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Slovenia - General Elections

In Slovenia the new party, Miro Cerar (SMC) wins the general election

In Slovenia the new party, Miro Cerar (SMC) wins the general election

16/07/2014 - Results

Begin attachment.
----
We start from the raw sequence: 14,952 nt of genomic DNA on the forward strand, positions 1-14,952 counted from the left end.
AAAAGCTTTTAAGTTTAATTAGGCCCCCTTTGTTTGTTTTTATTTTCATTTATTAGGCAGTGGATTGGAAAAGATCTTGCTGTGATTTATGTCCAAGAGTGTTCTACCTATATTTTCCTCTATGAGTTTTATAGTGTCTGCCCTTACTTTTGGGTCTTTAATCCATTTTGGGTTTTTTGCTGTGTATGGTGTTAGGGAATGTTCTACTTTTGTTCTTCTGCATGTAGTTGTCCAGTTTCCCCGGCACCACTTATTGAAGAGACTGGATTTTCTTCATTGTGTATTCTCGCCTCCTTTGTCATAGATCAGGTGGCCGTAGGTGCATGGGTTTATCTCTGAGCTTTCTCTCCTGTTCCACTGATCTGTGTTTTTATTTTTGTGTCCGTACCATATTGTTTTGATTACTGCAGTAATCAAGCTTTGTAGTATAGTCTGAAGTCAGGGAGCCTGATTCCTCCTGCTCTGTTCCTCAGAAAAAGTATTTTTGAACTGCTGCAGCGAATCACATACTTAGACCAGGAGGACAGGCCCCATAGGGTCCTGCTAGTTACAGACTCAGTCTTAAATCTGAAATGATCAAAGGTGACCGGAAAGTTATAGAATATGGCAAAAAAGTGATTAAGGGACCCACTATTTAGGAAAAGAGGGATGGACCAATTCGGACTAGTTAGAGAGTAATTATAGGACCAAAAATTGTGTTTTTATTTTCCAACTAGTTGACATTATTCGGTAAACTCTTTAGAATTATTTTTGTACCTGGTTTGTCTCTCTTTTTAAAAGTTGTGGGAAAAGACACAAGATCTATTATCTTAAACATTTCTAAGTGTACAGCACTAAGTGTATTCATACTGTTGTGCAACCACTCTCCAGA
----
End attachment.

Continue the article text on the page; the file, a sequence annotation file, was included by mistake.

The new party led by Miro Cerar (SMC) founded on 2nd June last easily pulled ahead in the general elections organised on 13th July in Slovenia. This election was the second in three years to be convened early in the wake of the resignation on 5th May last of Prime Minister Alenka Bratusek (Alenka Bratusek Alliance, but Positive Slovenia at the time (PS)). The SMC which was formed by a professor of law at the University of Ljubljana, Miro Cerar, won 34.61% of the vote and took 36 of the 90 seats in the Drzavni Zbor (National Assembly), the lower chamber of parliament. The Democratic Party (SDS) of former head of government (2004-2008 and 2012-2013) Janez Jansa, who is in prison at present, came second with 20.69% of the vote and 21 seats (-5 in comparison with the previous elections on 4th December 2011). In prison since 20th June in the town of Dob near Ljubljana after his conviction for corruption, the SDS leader complained of not being able to vote after the rejection of his request for exceptional leave from prison and criticised the elections as being "unfair". It should be noted that he forgot to enrol to vote within the time limit to make a postal vote. The Democratic Pensioners' Party (DeSUS) led by outgoing Foreign Minister Karl Erjavec won 10.21% of the vote and 10 seats (+4). He came out ahead of the United Left (ZL), the Democratic Labour Party (DSD), the Sustainable Development Party (TRS) and the Initiative for Democratic Socialism (IDS) which took fifth place with 5.97 % of the vote (6 seats). The Social Democrats (SD) led by Dejan Zidan followed close behind with 5.95% of the vote and 6 seats (-4). Finally New Slovenia-Christian Democrats (NSi) led by Ljudmila Novak won 5.53% of the vote (5 seats) and the Alenka Bratusek Alliance (ZAB) 4.34% of the vote and four seats.